How Gluten Free Cookies Have Impacted The Cookie Market
Marketing, regardless of the product or service, has always been a matter of finding a need, or niche, and filling it. Filling the need for tasty gluten free cookies has been a challenge for the cookie market for almost as long as there has been a cookie market. However, the challenge has been viewed by cookie manufacturers, large and small, as an opportunity to be creative and offer variety to their customers. Along the way, the challenge of creating gluten free cookies to rival some of the classic wheat based favorites has helped expand the cookie market in other specialized niche areas too.
Gluten, from Latin “gluten,” meaning glue, is found in grains like wheat, barley, and rye. It is in traditional flour, a main ingredient in cookies. Since up to 1 percent of the population is gluten intolerant, those people used to have to avoid not only cookies, but also bread and other staples most people take for granted. Over time, innovative and creative manufactures were able to come up with substitutes for traditional ingredients, such as gluten free flour and gluten free egg substitute.
After developing a basic cookie that was gluten free, creative gluten free cookie manufacturers collaborated with other niche manufacturers to solve mutual problems, such as taste and marketing. For example, manufacturing gluten free cookies is compatible with manufacturing cookies for people with food allergies such as allergies to milk, eggs, groundnuts, tree nuts, fish, shellfish, soya and wheat. Thus, a cookie marketed as a gluten free cookie can also be marketed as an egg free cookie or a nut free cookie. Vegan cookies are free of any ingredients in any way derived from animals. Other overlapping categories of consumer niches would include people watching their cholesterol intake, observing kosher pareve, or children with autism.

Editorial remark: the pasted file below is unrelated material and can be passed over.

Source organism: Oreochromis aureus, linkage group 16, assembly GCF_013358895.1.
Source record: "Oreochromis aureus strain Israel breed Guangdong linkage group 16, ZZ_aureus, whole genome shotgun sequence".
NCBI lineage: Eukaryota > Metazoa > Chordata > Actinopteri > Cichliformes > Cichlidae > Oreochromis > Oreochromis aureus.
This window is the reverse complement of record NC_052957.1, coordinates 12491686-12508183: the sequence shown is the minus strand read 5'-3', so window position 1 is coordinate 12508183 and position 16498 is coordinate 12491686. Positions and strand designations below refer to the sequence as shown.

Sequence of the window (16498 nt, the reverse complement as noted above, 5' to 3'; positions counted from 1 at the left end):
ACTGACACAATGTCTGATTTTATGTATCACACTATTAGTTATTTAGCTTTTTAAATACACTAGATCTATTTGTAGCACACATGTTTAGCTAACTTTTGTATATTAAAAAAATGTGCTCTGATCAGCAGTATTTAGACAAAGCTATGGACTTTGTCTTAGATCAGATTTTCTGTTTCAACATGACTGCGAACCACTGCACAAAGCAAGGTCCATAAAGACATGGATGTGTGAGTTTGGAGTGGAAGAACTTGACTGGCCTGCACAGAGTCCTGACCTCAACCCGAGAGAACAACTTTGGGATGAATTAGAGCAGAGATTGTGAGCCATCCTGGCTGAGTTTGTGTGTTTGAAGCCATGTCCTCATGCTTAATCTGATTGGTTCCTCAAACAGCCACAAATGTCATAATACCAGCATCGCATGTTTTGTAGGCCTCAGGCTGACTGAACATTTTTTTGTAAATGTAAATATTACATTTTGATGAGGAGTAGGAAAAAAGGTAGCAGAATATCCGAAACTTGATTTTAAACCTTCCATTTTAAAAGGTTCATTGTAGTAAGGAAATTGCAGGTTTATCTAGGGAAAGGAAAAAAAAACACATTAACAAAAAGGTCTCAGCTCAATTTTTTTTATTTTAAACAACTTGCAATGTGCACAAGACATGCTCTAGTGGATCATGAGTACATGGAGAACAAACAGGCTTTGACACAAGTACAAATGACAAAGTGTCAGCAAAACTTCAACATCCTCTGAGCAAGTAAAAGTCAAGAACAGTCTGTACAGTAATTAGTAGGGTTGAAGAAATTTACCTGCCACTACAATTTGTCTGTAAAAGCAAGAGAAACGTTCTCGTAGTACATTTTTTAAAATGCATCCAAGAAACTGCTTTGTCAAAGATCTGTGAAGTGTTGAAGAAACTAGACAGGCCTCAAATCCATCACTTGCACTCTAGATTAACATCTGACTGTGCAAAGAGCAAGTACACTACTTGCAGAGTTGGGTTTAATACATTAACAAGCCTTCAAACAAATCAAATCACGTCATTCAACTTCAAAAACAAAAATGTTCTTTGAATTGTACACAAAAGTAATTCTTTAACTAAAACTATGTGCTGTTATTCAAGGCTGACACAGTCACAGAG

The process of borrowing between niche manufacturers to find substitutes for traditional ingredients and ingredients that are tasty have led to cookies that are comparable to traditional wheat based classics. Gluten free oatmeal cookies, gluten free sugar cookies and gluten free chocolate chip cookies rival their wheat based counterparts in taste so much so that traditional consumers often buy them for the taste. This expansion and variety has allowed coffee shops, supermarkets, farmer’s markets and others that sell other gluten free, natural or otherwise healthy products to offer a greater variety to their customers.
The gluten free market is estimated to reach $3 billion by 2014. Manufacturers of gluten free cookies collaborating with other niche manufacturers like those marketing kosher, organic or products low in cholesterol, will have played a significant role in that growth by influencing the expansion of choice offered to consumers within the cookie market and beyond.